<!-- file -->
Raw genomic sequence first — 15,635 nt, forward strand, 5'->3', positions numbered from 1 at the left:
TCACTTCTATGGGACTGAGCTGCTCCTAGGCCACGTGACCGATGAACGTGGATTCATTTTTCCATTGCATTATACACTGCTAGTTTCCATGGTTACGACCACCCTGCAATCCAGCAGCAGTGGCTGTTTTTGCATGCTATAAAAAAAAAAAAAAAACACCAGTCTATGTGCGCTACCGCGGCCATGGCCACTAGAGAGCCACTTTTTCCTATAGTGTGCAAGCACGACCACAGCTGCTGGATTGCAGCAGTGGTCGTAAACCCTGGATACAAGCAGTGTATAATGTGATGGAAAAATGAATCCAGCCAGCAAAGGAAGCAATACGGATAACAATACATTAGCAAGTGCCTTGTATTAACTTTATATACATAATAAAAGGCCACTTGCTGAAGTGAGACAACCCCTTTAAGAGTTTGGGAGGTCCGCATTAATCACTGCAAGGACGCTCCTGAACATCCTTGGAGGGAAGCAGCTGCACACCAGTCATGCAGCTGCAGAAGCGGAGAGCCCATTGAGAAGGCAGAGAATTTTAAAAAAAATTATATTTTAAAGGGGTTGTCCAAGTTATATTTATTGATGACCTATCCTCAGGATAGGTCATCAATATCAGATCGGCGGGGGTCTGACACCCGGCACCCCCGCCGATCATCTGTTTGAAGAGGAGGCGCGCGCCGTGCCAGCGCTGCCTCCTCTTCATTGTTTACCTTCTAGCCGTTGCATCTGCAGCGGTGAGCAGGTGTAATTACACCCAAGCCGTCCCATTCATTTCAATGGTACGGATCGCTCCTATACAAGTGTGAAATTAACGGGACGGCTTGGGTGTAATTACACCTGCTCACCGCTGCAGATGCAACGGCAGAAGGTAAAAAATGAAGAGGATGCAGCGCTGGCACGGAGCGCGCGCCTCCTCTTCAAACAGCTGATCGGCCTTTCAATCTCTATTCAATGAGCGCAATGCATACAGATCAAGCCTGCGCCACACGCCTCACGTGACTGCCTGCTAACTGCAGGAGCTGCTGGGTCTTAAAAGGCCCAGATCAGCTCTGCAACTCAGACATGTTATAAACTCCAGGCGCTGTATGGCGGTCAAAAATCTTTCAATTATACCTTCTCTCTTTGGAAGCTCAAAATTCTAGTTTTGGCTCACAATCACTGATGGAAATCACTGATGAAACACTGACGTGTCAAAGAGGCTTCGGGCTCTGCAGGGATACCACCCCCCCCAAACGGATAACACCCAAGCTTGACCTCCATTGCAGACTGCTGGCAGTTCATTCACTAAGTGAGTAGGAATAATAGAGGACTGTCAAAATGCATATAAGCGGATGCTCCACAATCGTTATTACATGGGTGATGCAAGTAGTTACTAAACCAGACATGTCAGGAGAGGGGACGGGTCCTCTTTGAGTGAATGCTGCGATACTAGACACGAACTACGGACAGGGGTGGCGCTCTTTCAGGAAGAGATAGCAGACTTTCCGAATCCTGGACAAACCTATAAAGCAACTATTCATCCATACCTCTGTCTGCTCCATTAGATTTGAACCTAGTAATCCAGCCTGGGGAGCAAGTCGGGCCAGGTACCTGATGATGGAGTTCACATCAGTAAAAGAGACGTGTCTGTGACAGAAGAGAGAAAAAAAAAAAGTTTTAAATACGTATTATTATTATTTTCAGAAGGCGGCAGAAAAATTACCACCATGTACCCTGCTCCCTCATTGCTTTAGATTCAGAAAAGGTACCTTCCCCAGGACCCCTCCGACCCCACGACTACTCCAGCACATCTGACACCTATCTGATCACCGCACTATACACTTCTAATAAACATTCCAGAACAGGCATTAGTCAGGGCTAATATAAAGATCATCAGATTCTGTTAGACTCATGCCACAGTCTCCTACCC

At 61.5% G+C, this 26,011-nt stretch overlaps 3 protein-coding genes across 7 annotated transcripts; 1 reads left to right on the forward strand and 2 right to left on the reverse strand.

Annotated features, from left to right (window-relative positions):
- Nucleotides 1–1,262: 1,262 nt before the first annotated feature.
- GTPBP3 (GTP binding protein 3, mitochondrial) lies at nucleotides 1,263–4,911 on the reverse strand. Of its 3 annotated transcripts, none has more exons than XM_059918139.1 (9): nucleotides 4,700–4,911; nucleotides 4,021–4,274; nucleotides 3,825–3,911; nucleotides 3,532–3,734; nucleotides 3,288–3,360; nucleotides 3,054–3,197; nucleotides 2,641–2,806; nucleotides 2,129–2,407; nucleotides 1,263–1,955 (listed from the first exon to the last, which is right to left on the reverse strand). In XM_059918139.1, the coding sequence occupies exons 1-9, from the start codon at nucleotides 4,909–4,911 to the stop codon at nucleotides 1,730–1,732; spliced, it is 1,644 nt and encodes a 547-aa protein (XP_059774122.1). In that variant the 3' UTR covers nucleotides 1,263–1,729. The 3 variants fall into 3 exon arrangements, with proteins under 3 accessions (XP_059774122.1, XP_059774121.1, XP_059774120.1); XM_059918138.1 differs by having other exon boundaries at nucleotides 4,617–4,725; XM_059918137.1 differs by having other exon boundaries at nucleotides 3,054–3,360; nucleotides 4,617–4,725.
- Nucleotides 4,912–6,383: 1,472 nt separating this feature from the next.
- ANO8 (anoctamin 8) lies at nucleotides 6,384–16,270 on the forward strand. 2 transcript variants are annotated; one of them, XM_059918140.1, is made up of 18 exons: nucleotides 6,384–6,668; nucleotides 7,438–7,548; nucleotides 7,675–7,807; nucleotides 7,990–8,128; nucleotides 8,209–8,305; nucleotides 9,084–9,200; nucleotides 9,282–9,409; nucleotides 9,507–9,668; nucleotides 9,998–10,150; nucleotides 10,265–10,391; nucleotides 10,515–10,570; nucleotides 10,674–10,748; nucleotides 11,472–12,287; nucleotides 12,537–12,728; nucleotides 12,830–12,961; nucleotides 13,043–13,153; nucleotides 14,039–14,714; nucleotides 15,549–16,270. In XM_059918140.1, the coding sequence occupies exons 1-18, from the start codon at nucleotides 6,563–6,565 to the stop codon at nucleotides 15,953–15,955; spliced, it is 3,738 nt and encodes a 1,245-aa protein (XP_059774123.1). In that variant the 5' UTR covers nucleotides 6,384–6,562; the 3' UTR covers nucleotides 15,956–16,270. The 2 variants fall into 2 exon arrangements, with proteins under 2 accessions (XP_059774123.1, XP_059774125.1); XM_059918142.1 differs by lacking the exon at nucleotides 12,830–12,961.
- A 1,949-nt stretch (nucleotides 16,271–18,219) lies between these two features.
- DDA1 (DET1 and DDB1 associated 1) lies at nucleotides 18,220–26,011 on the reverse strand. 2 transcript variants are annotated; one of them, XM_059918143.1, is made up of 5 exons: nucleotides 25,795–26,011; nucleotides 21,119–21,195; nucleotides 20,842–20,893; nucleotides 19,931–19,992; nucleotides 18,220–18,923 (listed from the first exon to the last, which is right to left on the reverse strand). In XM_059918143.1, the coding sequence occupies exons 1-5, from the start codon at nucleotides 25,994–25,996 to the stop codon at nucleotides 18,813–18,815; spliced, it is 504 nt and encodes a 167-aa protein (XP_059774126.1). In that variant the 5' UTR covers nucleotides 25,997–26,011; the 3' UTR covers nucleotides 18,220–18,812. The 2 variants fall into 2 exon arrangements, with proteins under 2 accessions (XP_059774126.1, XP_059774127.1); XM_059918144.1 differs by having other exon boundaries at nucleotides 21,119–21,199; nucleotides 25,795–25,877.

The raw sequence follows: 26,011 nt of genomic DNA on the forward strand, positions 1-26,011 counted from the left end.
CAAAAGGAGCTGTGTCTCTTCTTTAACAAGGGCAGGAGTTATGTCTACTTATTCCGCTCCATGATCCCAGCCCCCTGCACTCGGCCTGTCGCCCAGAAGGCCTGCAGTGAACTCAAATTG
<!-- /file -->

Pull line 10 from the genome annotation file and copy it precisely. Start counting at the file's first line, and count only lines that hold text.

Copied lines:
- DDA1 (DET1 and DDB1 associated 1) lies at nucleotides 18,220–26,011 on the reverse strand. 2 transcript variants are annotated; one of them, XM_059918143.1, is made up of 5 exons: nucleotides 25,795–26,011; nucleotides 21,119–21,195; nucleotides 20,842–20,893; nucleotides 19,931–19,992; nucleotides 18,220–18,923 (listed from the first exon to the last, which is right to left on the reverse strand). In XM_059918143.1, the coding sequence occupies exons 1-5, from the start codon at nucleotides 25,994–25,996 to the stop codon at nucleotides 18,813–18,815; spliced, it is 504 nt and encodes a 167-aa protein (XP_059774126.1). In that variant the 5' UTR covers nucleotides 25,997–26,011; the 3' UTR covers nucleotides 18,220–18,812. The 2 variants fall into 2 exon arrangements, with proteins under 2 accessions (XP_059774126.1, XP_059774127.1); XM_059918144.1 differs by having other exon boundaries at nucleotides 21,119–21,199; nucleotides 25,795–25,877.